The open source mar­ket is filled with lots of se­cu­rity tools and even Linux dis­tri­bu­tions like Kali Linux, the Par­rot Se­cu­rity Tool Set, Net­work Se­cu­rity Tool Kit, Cy­borg Hawk and many more. All th­ese are used by se­cu­rity and pen­e­tra­tion test­ing pro­fes­sion­als for real-time se­cu­rity op­er­a­tions and to find vul­ner­a­bil­i­ties and back­doors in ex­ist­ing net­works.

Open source in­tel­li­gence (OSINT) is a method­ol­ogy for us­ing open source tools to col­lect in­for­ma­tion from pub­licly avail­able sources, carry out anal­y­sis on the data and take the right course of ac­tion. To pre­vent se­cu­rity at­tacks on a net­work, it is of ut­most im­por­tance to un­der­stand the in­for­ma­tion be­ing col­lected by the or­gan­i­sa­tion and the soft­ware be­ing used to col­lect it.

As per the lat­est open source se­cu­rity anal­y­sis re­ports (Black­duck Soft­ware-www.black­duck­soft­ware.com), 67 per cent of the ap­pli­ca­tions re­viewed con­tain OS se­cu­rity vul­ner­a­bil­i­ties, with 40 per cent of open source vul­ner­a­bil­i­ties in each ap­pli­ca­tion be­ing rated as ‘se­vere’.

In the US, it is ex­pected that the 2018 bud­get for the Pen­tagon and the US’ Depart­ment of De­fense (DoD) will in­clude the launch of a new pi­lot pro­gramme, for which 20 per cent of the cus­tom code de­vel­oped will use open source soft­ware be­cause as per Li­nus’s Law: “Open source soft­ware is more se­cure as com­pared to any­thing else.” GitHub hosts more than 70 mil­lion open source projects, of which 600,000 com­po­nents are down­loaded over 14 bil­lion times.

The fol­low­ing are the top op­er­at­ing sys­tems used by hack­ers and pen­e­tra­tion testers. Th­ese are un­der con­tin­u­ous de­vel­op­ment to make them im­pen­e­tra­ble against real-time threats:

Kali Linux

Par­rot Se­cu­rity OS

Back­Box Linux

Sa­mu­rai Web Test­ing Frame­work

Deft Linux

CAINE

Net­work Se­cu­rity Tool­kit (NST)

Black­Arch Linux

ArchStrike Linux

Cy­borg Hawk

Fe­dora Se­cu­rity Spin

BugTraq

Node Zero

Weak­erthan

Dra­cos Linux

8. Open Source and vir­tual re­al­ity, aug­mented re­al­ity and mixed re­al­ity

Re­cent years have seen an in­creased in­ter­est in the im­ple­men­ta­tion and us­age of vir­tual re­al­ity, aug­mented re­al­ity and even mixed re­al­ity -- par­tic­u­larly in the ar­eas of health­care ap­pli­ca­tions, mil­i­tary, fash­ion, sports, con­struc­tion, me­dia, telecom­mu­ni­ca­tions, films and en­ter­tain­ment, en­gi­neer­ing and ed­u­ca­tion. How­ever, higher adop­tion is lim­ited due to the high costs of de­vel­op­ing such soft­ware, the lack of tech­ni­cal skills and the dif­fi­cul­ties in the im­ple­men­ta­tion en­vi­ron­ment. To over­come th­ese hur­dles, open source has come to the res­cue.

Open source has deep roots in this do­main, and th­ese will grow deeper and more ad­vanced in the com­ing few years -- in terms of live im­ple­men­ta­tions, SDKs and soft­ware. With the im­ple­men­ta­tion of open source, a new re­al­ity called XR or Ex­tended Re­al­ity has evolved, which is pretty ad­vanced and has many live im­ple­men­ta­tions.

Vir­tual re­al­ity, aug­mented re­al­ity and mixed re­al­ity sales are ex­pected to touch US$ 2.8 bil­lion by 2018. Var­i­ous com­pa­nies like Face­book, Google, Mi­crosoft, Magic Leap, HTC, Sam­sung, WorldViz, Unity, Snap and First­Hand Tech­nolo­gies have al­ready started adopt­ing open source based tech­nolo­gies for bring­ing out hard­ware and soft­ware cum SDKs sup­port­ing VR, AR and MR.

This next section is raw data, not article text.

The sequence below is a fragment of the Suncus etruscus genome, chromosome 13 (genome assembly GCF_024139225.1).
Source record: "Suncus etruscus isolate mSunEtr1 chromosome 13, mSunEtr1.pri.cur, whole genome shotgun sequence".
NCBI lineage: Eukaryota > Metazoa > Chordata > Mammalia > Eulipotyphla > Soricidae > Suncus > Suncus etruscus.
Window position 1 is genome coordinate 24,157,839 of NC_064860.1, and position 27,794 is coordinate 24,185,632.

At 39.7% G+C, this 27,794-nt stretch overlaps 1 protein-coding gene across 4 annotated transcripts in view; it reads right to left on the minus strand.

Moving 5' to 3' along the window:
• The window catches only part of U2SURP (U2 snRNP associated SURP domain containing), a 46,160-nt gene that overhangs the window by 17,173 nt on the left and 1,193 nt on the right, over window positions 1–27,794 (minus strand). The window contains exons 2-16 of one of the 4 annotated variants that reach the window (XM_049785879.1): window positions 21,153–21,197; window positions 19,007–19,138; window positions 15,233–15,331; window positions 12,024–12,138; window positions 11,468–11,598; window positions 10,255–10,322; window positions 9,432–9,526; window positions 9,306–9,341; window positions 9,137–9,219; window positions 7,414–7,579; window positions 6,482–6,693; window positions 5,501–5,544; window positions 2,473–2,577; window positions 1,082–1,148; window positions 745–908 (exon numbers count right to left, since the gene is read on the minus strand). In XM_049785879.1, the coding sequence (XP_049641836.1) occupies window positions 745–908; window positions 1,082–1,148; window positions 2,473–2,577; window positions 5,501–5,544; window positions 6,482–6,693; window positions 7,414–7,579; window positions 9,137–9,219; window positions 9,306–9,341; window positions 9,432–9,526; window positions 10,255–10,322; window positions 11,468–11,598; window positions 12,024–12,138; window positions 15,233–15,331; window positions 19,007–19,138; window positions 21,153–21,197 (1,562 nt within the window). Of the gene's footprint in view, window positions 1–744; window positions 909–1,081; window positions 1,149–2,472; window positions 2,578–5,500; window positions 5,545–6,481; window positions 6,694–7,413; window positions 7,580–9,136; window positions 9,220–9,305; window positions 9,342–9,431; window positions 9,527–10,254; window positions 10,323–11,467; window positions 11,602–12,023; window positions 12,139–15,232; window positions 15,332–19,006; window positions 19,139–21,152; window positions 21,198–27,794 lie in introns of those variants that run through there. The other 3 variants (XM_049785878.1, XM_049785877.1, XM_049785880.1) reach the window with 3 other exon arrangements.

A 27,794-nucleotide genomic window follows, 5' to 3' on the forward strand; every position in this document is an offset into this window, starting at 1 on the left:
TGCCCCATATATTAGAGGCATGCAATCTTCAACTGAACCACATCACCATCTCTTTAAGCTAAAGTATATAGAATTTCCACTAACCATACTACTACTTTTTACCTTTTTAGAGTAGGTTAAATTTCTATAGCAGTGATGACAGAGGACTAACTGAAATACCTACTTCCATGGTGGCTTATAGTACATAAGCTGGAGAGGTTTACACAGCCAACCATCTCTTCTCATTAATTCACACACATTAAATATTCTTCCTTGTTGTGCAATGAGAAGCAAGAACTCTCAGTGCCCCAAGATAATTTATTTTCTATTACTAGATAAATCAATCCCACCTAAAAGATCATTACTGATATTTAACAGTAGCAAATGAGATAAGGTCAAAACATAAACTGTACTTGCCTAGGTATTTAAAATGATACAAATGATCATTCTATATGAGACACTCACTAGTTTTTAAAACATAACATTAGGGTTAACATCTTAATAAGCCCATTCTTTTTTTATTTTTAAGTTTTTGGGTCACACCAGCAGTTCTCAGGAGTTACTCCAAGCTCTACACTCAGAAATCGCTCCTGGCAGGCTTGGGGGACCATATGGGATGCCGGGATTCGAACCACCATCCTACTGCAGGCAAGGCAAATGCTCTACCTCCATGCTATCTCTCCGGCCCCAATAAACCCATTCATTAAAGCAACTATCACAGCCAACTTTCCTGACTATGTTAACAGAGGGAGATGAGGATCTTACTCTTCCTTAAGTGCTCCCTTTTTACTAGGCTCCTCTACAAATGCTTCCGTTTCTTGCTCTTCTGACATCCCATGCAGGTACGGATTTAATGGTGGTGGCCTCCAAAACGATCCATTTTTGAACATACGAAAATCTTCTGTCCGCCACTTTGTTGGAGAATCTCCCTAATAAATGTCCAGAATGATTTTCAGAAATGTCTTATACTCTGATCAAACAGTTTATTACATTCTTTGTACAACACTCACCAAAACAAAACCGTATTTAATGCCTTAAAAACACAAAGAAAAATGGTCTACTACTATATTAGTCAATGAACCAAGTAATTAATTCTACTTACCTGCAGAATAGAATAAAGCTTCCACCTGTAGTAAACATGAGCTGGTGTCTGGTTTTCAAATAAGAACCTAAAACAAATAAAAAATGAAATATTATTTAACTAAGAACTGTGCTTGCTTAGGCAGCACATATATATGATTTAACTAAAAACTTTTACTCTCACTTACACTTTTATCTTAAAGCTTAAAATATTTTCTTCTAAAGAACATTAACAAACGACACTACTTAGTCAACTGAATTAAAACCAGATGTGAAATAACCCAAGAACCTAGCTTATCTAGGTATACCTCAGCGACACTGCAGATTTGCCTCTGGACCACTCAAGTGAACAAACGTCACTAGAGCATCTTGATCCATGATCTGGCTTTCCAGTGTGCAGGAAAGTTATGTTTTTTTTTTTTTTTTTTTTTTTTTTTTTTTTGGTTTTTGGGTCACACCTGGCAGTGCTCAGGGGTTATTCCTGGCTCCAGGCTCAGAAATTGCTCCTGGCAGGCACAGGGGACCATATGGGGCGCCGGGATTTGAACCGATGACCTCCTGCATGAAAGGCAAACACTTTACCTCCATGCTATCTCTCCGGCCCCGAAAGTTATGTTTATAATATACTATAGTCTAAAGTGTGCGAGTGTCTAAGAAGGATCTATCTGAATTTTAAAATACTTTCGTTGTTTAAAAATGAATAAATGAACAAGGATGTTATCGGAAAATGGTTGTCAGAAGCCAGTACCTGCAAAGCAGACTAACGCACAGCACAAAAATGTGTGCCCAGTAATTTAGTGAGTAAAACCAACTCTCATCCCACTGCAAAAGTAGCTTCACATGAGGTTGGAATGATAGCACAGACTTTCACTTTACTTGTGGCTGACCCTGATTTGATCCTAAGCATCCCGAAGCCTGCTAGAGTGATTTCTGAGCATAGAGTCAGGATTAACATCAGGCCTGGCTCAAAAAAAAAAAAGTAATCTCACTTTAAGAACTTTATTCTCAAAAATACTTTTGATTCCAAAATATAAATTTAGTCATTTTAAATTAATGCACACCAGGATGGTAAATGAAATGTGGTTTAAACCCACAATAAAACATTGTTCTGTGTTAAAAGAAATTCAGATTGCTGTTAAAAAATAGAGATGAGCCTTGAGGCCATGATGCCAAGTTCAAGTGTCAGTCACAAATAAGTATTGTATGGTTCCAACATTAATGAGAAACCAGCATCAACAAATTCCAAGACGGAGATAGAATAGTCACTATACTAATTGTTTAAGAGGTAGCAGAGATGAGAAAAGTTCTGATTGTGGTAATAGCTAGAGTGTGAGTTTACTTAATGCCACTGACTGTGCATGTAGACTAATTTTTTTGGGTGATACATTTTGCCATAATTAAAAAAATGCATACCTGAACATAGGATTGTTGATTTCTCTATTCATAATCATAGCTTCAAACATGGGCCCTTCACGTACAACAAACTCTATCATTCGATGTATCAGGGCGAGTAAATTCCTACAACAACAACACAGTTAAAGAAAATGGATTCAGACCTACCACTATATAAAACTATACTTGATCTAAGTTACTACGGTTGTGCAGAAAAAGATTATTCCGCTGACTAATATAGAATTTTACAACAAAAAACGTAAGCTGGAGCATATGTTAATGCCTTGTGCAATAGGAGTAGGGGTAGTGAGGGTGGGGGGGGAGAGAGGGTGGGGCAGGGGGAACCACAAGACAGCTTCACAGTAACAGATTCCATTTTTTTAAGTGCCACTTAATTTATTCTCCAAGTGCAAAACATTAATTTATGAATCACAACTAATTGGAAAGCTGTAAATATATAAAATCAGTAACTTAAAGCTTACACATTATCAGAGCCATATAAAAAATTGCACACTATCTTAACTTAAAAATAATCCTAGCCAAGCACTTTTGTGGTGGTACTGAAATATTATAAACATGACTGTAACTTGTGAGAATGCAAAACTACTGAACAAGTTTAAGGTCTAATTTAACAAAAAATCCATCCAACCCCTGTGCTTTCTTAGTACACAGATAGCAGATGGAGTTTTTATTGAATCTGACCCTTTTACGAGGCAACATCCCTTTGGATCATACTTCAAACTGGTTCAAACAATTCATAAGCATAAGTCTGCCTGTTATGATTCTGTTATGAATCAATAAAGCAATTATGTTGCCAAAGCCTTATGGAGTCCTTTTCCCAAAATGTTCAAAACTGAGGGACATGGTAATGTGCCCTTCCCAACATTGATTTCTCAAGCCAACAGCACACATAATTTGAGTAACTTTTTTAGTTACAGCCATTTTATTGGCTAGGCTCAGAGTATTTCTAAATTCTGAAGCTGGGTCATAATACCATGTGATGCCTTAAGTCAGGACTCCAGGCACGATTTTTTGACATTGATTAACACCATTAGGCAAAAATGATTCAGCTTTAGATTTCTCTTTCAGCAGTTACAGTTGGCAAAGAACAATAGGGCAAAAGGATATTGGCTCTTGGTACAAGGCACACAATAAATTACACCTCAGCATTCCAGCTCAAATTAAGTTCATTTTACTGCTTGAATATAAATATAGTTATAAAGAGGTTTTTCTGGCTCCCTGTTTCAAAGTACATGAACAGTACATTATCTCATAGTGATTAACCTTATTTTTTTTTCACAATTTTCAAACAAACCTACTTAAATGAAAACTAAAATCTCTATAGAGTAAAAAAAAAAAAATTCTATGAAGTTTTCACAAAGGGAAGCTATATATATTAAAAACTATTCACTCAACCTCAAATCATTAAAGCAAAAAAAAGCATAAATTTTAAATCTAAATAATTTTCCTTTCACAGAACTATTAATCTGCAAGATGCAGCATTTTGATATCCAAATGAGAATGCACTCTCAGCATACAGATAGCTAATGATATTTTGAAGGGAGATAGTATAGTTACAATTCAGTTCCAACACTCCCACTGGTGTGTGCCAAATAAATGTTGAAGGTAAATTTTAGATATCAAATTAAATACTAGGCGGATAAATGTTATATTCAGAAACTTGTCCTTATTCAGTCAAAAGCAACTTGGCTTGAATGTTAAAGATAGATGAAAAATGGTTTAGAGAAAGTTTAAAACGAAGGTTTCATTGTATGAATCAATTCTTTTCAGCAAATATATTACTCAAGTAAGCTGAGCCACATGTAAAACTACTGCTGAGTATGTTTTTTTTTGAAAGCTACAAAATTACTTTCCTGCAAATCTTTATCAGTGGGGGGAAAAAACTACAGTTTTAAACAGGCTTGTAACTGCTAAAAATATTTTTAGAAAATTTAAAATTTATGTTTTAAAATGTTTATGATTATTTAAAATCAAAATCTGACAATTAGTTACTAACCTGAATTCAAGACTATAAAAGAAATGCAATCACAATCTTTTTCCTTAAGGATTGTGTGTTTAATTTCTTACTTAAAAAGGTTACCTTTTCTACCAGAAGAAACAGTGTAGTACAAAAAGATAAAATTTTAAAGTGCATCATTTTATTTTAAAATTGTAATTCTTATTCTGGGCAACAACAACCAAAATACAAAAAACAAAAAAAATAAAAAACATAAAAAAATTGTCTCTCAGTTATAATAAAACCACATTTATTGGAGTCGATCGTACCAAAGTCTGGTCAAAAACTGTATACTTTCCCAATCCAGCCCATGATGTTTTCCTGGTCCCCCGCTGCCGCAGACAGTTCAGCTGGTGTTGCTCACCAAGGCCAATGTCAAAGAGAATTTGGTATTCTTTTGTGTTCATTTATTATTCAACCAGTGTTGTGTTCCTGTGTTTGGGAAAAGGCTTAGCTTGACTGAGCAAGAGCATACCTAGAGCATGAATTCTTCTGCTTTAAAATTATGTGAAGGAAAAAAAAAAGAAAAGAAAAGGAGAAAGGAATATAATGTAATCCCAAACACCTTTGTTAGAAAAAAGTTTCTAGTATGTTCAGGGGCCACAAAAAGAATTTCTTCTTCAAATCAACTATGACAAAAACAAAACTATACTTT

The Open Source Vir­tual Re­al­ity (OSVR) Con­sor­tium and Xil­inx are also work­ing on com­ing out with var­i­ous VR hard­ware and soft­ware for end users.

The fol­low­ing are var­i­ous tool­kits, plat­forms and SDKs for VR, AT and MR:

OSVR - Open Source Vir­tual Re­al­ity for gam­ing

ARToolkit – An open source AR SDK

Aper­tus VR - An open source VR and AR en­gine OpenS­pace3D - An open source plat­form for 3D en­vi­ron­ments Holokit - An open source MR kit

Mixare - An open source AR en­gine

High Fidelity - An open source shared VR app OpenMask - Open source mid­dle­ware for VR CalVR - An open source VR soft­ware frame­work

10. Open source and cloud com­put­ing

Cloud com­put­ing is one of the most sig­nif­i­cant tech­nolo­gies to have emerged in the last cou­ple of years and per­haps, even the next cou­ple of years, re­sult­ing in bil­lions of dol­lars in in­vest­ments. The cloud com­put­ing in­dus­try is ex­pected to touch US$ 241 bil­lion by 2020. Com­mon open source cloud ap­pli­ca­tions are CloudS­tack, OpenNe­bula or OpenERP servers.

In­no­va­tions in cloud com­put­ing have led to re­mark­able trends like the in­creas­ing adop­tion of the pub­lic cloud; the adop­tion of con­tainer tech­nolo­gies like Docker, Ku­ber­netes, Apache Me­sos, LXD, etc; and the adop­tion of DevOps in ap­pli­ca­tion de­liv­ery and open source tool­ing by com­pa­nies.

Cloud com­put­ing and open source share com­mon goals like min­imis­ing costs by not pay­ing li­cence fees. It is gen­er­ally ac­cepted that with­out open source soft­ware, cloud com­put­ing would not have been able to grow as rapidly. To­day most cloud com­put­ing ven­dors use open source soft­ware to de­velop their sys­tems. Ex­am­ples in­clude Red Hat for cloud op­er­at­ing sys­tems and in­fra­struc­ture, Eu­ca­lyp­tus and OpenS­tack for In­fra­struc­ture-as-a-Ser­vice im­ple­men­ta­tion, Cloud­era for the open source Hadoop soft­ware frame­work, OpenNe­bula for the open source VM, the Xen Su­per­vi­sor for server vir­tu­al­i­sa­tion man­age­ment, Cloud Foundry and OpenShift for an open Plat­form-as-a-Ser­vice, etc.

The fol­low­ing are some use­ful tools for cloud com­put­ing. OpenS­tack: This fa­cil­i­tates data cen­tres to of­fer the com­bined re­sources of com­put­ing, stor­age, net­work­ing and a GUI via a dash­board for ef­fec­tive man­age­ment. CloudS­tack: This de­ploys and man­ages large net­works of vir­tual machines.

Eu­ca­lyp­tus: This fa­cil­i­tates easy mi­gra­tion of apps and data; it cre­ates pri­vate and hy­brid cloud en­vi­ron­ments. openQRM: En­ables the build­ing of pri­vate, pub­lic and the hy­brid IaaS.

OpenShift: En­ables easy man­age­ment of cloud based app de­vel­op­ment.

Other open source cloud com­put­ing sim­u­la­tors in­clude CloudSim, CloudA­n­a­lyst, iCanCloud, GreenCloud, CloudSched, etc.